--
al queda is kicking themsleves for not knowing about the levees
[ Parent ]

Wimp n/t (none / 0) (#115)
by tweetsybefore on Mon Aug 29, 2005 at 01:51:57 AM EST



I'm racist and I hate niggers.
[ Parent ]
true (none / 0) (#119)
by speek on Mon Aug 29, 2005 at 08:51:20 PM EST

My tolerance for pain in this area is extremely low.

--
al queda is kicking themsleves for not knowing about the levees
[ Parent ]

an example (none / 0) (#75)
by j1mmy on Wed Aug 24, 2005 at 10:03:18 AM EST

Lets say you're doing something with google maps and need to draw different-colored dots on the map.

AJAX

  • You write javascript to execute an XMLHTTP request.
  • The server responds with a chunk of XML.
  • You write javascript to parse the XML.
  • Once parsed, you have a latitude, longitude and color.
  • You create a GIcon for the colored dot.
  • You create a GPoint for the position.
  • You create a GMarker from both of those.
  • You add the marker as an overlay on the map.
Not AJAX
  • You write javascript to execute an XMLHTTP request.
  • The server responds with the Javascript to create the icon, point, marker and add it as an overlay.
  • You execute the javascript.
Want to add colored squares? No need to write more Javascript on the client to handle those XML elements, just spit back the new javascript from the server.


[ Parent ]
Security problem (none / 1) (#76)
by Hung Fu on Wed Aug 24, 2005 at 10:22:06 AM EST

If a message is spoofed an attacker can then make the client execute arbitary javascript. Not good.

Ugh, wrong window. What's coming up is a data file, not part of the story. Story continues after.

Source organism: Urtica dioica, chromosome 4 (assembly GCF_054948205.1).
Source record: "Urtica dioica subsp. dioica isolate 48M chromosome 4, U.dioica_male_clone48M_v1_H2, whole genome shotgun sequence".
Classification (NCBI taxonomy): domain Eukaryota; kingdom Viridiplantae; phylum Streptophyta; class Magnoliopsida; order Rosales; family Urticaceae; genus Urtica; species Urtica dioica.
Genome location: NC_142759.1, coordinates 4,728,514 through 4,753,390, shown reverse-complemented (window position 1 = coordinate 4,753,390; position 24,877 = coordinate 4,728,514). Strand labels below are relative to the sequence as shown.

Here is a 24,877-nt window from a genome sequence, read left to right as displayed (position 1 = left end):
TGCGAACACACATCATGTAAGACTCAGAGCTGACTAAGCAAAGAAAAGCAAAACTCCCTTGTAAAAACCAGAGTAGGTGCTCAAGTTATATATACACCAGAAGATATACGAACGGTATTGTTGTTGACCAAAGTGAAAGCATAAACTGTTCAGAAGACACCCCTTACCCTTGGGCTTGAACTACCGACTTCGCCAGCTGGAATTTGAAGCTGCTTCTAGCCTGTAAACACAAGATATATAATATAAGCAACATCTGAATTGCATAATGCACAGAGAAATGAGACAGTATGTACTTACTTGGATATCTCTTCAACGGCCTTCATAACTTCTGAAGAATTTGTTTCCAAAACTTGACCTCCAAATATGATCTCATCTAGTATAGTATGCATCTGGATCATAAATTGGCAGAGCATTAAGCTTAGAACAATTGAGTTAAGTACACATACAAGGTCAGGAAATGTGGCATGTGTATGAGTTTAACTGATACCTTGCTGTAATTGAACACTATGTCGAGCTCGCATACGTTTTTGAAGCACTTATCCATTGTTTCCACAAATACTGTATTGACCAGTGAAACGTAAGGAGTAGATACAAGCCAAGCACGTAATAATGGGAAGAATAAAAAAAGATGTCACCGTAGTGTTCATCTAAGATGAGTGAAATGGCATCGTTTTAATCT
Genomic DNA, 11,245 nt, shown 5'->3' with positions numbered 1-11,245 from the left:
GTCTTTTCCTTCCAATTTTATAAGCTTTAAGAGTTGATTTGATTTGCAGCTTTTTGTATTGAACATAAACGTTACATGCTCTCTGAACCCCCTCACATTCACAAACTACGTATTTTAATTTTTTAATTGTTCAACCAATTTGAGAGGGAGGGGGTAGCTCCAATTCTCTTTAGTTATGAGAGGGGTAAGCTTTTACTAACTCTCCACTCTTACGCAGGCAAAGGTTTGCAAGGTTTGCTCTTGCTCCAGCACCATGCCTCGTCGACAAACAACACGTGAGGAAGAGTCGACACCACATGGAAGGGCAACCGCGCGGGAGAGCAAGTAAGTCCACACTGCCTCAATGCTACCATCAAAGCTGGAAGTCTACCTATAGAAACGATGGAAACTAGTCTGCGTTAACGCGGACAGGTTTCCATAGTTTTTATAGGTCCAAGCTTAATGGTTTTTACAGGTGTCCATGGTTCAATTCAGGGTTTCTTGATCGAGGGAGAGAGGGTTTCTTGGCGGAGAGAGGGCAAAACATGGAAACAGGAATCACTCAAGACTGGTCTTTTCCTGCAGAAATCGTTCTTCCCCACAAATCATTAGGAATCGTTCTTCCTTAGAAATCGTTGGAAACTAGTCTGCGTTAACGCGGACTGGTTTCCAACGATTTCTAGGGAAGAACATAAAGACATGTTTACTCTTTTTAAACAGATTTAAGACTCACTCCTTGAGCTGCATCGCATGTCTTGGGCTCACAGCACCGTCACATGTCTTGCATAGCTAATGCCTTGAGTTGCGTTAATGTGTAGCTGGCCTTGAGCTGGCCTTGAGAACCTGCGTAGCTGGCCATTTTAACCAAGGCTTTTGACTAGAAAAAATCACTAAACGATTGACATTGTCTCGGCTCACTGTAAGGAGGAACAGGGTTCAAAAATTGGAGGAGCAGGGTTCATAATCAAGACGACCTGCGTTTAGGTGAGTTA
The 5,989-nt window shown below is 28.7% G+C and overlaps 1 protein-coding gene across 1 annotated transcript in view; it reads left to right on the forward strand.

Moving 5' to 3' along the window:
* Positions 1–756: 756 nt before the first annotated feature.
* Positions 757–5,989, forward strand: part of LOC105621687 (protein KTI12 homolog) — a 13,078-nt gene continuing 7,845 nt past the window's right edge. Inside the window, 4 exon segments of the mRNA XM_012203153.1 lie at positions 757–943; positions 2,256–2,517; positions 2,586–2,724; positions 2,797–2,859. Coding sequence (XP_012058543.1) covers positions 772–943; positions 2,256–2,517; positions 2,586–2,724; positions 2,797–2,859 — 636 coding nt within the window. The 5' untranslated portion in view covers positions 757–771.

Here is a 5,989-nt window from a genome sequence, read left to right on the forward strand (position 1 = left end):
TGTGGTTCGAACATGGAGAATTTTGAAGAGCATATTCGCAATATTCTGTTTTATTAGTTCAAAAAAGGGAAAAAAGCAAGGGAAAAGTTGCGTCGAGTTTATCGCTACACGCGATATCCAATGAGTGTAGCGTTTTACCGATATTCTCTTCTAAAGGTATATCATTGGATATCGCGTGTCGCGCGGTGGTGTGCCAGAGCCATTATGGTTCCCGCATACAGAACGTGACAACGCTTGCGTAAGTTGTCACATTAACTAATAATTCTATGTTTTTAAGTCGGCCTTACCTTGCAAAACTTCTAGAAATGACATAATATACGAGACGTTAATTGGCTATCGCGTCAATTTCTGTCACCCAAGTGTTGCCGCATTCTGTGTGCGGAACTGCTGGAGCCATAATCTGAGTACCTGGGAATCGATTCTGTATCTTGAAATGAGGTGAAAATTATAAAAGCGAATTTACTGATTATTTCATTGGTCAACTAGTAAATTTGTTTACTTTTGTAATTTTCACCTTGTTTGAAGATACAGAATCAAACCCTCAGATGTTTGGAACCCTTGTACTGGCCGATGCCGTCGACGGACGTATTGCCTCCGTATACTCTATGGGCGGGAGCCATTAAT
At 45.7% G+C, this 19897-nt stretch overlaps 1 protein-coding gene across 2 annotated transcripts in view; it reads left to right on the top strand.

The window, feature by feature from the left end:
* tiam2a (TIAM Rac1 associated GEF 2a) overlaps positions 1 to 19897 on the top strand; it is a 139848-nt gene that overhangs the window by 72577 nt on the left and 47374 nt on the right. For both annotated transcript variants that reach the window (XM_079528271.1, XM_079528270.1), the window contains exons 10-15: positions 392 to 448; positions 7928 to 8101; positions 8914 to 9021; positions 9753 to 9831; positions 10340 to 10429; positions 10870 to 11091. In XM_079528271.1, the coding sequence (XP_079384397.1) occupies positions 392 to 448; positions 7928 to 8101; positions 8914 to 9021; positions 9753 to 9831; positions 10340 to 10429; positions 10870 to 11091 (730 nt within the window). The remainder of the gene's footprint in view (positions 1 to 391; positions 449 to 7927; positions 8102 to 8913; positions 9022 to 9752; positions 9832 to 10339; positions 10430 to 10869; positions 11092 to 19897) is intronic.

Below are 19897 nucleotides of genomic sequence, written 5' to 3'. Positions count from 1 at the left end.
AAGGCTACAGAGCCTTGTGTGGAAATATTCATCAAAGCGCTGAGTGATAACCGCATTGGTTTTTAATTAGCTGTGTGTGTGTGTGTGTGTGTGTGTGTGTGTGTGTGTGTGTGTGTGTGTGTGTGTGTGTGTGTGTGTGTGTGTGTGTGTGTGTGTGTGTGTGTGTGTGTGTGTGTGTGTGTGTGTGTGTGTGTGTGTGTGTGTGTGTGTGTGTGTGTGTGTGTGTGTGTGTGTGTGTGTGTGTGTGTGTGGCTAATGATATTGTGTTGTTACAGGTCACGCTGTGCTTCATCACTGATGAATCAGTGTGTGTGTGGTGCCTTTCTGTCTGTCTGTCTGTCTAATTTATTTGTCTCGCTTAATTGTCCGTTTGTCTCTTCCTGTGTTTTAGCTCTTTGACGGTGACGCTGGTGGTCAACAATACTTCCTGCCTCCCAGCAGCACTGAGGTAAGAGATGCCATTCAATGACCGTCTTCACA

__
From Israel To Lebanon
[ Parent ]
Unchanged situation. (none / 1) (#88)
by hummassa on Wed Aug 24, 2005 at 01:09:35 PM EST

If the initial (HTTP) message is spoofed, the attacker can make the client execute arbitrary javascript anyway. Nothing changed.

[ Parent ]
Not necessarily true (none / 1) (#89)
by Hung Fu on Wed Aug 24, 2005 at 01:20:40 PM EST

if the initial message is over SSL.

__
From Israel To Lebanon
[ Parent ]
Four words: (none / 1) (#93)
by hummassa on Thu Aug 25, 2005 at 07:13:51 AM EST

man in the middle.

[ Parent ]
1 word (none / 1) (#97)
by Hung Fu on Thu Aug 25, 2005 at 10:06:22 AM EST

certificate

__
From Israel To Lebanon
[ Parent ]
Back to the beginning. (none / 1) (#100)
by hummassa on Thu Aug 25, 2005 at 04:01:25 PM EST

If your initial connection is SSL'd you should NOT be able to xmlhttp without SSL. This is a browser issue. If your initial connection is MITM hijacked, the browser will complain about the certificate, ok. If any xmlhttp connections are non-SSL, the browser should complain either, so no problem either. If the xmlhttp connections are xmlhttpS connections, then if hijacked the browser will also complain about the certificate.
IOW: everywhere you can use AJAX, you can use get-pure-Javascript-chunks-from-server, without problem and with a performance gain.

[ Parent ]
Ok, now I see (none / 0) (#102)
by Hung Fu on Fri Aug 26, 2005 at 11:18:08 AM EST

You're right. Sorry for wasting your time, but I'm glad we went over the issue anyway.

__
From Israel To Lebanon
[ Parent ]
And, furthermore... (none / 1) (#94)
by hummassa on Thu Aug 25, 2005 at 07:15:29 AM EST

doesn't the browser complain if you try to switch from ssl/non-ssl requests?

[ Parent ]
Application logic the same (none / 0) (#123)
by n8f8 on Wed Aug 31, 2005 at 04:22:04 PM EST